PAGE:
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Fear Ends Where Faith Begins


Hari Singh Nalwa

Sardar Hari Singh Nalwa (1791-1837?), the great Utpal gotra Jat warrior was born at Gujranwala and was the Commander-in-chief of Maharaja Ranjit Singh. His father was a warrior in Maharaja Ranjit Singh's army. Sir Henry Griffin called Nalwa the "Murat of the Khalsa". In 1816, Tits and Bits wrote an editorial piece in Britain, in which it was asserted that had Nalwa the resources and the artillery of the British, he would have conquered the East entirely. This most famous of the great Sikh generals can count the following conquests: Kasur (1807), Sialkot, Kashmir (1814), Multan (1818), Peshawar (1827). He held Kashmir and Peshawar as its governor in 1834. Nalwa was the only person whose name was minted on the currency of Punjab; today the Hari Singh rupee can be found in museums in India.

Hari Singh earned the name 'Nalwa' after he killed a tiger, as Baron Hugel, a European traveller writes in "Travels in Kashmir & the Punjab: " I surprised him by knowledge whence he had gained the appellation of Nalwa, and of his having cloven the head of a tiger, who had already seized him as its prey. He told the Diwan to bring some drawings and gave me his portrait, in the act of killing the beast."

Nalwa was dishonourably murdered in an ambush from behind. It is believed that two Dogras that were in Maharaja Ranjit Singh's cabinet (secretly in the pay of the British and the Afghans) were behind the attack. An undelivered letter to the Maharajah asking for assistance from Nalwa was later found in the possession of one of these Dogras. Bibi Harshan Kaur then made her much heralded walk of valour from Jamrud to Peshawar carrying news that Jamrud was under attack, but it was too late for Nalwa. He died when 60,000 troops attacked his fort. The sikhs told him that they were about to attack as they thought he had died however he was still alive. He then went on to the balcony and rested his Teer (arrow) in to his ear and died whilst the fight was on. Just seeing Hari Singh was enough to scare the forces away who trampled their own people.

Haripur in Hazara Division in the North-West Frontier Province of Pakistan is named after him.

Nalwa had a number of conversations with British, French and German royalty, in which they conversed as equals. Baron Charles Hughart remembers him fondly in his memoirs on travelling through the Peshawar region, in which he was given a portrait of Nalwa from the man himself. Hari Singh Nalwa spoke, wrote and read Persian as well as the Indian languages, and was familiar with world politics, including details about the European states. If Nalwa had lived, many feel that the British would never have been able to hold or enter the Punjab. He beat the Afghans at Attock Fort and held Afghanistan, something which the British failed to do. As Sir Lepel Griffen states: "Hari Singh Nalwa, the man with the terror of whose name Afghan mothers used to quiet their fretful children..." As was often the case with his battles, he did so at the request of Hindus living in this region, for they prevailed upon him to free them from the religious tax imposed upon them by the Mughal rulers.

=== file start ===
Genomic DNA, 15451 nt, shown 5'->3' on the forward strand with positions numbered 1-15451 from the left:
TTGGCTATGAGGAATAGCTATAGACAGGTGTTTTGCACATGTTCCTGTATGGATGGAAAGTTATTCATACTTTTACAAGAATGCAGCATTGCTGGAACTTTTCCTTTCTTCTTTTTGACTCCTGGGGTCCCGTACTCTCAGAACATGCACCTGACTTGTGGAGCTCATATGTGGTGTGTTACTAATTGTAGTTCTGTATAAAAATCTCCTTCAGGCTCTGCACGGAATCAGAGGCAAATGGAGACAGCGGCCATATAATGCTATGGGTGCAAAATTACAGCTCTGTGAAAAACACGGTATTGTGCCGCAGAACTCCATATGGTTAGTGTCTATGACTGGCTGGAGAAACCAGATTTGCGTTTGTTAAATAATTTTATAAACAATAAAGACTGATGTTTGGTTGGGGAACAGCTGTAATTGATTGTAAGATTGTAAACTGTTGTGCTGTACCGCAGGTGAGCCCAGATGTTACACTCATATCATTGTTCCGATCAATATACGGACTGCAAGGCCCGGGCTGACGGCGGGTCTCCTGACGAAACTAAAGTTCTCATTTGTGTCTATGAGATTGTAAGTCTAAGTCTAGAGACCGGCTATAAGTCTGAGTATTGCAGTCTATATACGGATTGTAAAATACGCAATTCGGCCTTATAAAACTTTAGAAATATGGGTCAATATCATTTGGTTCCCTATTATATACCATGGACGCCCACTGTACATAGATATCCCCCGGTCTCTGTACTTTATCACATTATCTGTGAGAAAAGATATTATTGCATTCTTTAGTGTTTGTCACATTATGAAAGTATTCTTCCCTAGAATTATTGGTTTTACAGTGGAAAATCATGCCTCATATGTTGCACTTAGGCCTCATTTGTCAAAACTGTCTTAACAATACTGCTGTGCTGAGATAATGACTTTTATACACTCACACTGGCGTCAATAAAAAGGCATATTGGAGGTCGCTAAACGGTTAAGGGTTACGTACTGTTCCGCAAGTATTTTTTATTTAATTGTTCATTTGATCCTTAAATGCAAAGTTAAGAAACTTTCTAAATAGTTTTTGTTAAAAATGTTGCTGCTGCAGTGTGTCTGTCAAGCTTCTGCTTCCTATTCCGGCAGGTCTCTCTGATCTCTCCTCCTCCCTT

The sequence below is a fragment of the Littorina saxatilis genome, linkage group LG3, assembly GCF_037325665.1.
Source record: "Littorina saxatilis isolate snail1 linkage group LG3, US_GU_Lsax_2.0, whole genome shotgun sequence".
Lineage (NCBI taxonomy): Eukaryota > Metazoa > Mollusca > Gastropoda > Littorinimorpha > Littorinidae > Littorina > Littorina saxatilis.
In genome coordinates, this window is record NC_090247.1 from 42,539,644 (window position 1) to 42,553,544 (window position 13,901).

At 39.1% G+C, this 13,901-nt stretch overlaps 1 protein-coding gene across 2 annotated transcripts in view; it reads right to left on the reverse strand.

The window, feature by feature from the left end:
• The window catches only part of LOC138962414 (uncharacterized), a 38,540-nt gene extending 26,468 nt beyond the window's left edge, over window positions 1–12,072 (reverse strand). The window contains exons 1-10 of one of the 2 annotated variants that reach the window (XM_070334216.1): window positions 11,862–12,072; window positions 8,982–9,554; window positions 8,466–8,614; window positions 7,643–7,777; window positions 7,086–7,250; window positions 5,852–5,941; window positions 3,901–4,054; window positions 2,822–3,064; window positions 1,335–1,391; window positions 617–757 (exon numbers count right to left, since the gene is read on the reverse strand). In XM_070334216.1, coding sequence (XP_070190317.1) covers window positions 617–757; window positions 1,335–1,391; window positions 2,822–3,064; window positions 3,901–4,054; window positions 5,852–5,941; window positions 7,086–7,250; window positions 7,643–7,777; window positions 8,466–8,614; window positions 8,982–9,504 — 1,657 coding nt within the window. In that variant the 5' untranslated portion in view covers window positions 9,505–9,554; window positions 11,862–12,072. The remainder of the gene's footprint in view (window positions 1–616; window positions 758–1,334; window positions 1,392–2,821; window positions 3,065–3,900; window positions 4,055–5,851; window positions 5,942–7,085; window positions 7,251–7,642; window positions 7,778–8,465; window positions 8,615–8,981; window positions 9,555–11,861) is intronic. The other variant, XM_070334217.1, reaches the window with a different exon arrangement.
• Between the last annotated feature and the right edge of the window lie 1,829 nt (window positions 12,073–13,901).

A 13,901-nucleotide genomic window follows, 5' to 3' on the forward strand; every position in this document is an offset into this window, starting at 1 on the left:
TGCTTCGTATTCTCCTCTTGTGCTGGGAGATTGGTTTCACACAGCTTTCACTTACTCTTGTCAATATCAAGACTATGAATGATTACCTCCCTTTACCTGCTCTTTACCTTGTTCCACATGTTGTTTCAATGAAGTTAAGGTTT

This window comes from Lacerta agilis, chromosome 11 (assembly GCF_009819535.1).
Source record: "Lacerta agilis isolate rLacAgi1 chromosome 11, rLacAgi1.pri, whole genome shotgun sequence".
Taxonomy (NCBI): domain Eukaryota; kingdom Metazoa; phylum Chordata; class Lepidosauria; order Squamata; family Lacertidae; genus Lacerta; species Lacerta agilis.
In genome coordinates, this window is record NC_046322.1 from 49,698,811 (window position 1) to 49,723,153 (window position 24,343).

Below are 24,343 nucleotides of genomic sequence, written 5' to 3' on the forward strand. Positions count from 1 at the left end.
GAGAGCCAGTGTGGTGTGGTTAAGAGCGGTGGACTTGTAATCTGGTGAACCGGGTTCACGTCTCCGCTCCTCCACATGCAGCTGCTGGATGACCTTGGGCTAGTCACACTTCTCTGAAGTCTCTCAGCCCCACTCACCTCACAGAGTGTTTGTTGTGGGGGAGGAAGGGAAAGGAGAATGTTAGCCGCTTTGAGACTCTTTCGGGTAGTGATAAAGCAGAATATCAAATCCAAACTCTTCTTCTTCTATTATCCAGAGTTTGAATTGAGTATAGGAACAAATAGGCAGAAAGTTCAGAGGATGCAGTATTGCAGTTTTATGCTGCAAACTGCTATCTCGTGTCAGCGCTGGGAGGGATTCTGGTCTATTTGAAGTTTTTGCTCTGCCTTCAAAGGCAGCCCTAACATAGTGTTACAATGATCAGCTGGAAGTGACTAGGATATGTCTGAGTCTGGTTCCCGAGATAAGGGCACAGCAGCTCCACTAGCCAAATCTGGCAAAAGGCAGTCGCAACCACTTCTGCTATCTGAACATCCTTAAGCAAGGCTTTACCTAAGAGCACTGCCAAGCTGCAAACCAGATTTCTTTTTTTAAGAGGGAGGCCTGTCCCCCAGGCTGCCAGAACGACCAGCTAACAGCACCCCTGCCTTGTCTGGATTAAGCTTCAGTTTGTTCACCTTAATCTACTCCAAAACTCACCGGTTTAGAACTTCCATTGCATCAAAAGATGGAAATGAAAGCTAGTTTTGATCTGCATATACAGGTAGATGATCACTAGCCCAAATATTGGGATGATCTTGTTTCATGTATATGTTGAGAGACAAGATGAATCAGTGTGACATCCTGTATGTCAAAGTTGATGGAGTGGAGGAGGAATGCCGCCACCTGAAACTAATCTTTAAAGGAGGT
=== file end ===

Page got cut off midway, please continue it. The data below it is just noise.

Nalwa was the consummate example of the Sikh-saint soldier, and India owes much to his strategic genius. His descendants still live privately in India and abroad today. This tale runs counter to the story of Maharajah Ranjit Singh's line, which was forever destroyed by the British, who abducted his children and took them to England, where they were held hostage against the threat of India rising against British rule. Nalwa was the senior most member of Ranjit's court, and one of his grandsons struck out against British rule while a cadet in the Indian army, only to be brutally suppressed. The tremendous and legendary spirit embodied by Nalwa continued to be denied for some 200 years, while the British held India, the crowning glory of its Empire, ransom, and continued to bleed it of wealth and to kill off both talent and outspokenness in the great Indian family lineages.

"Some people might think that Napoleon was a great General. Some might name Marshall Hendenburgh, Lord Kitchener, General Karobzey or Duke of Wellington etc. And some going further might say Halaku Khan, Genghis Khan, Changez Khan, Richard or Allaudin etc. But let me tell you that in the North of India a General of the name of Hari Singh Nalwa of the Sikhs prevailed. Had he lived longer and had the sources and artillery of the British, he would have conquered most of Asia and Europe….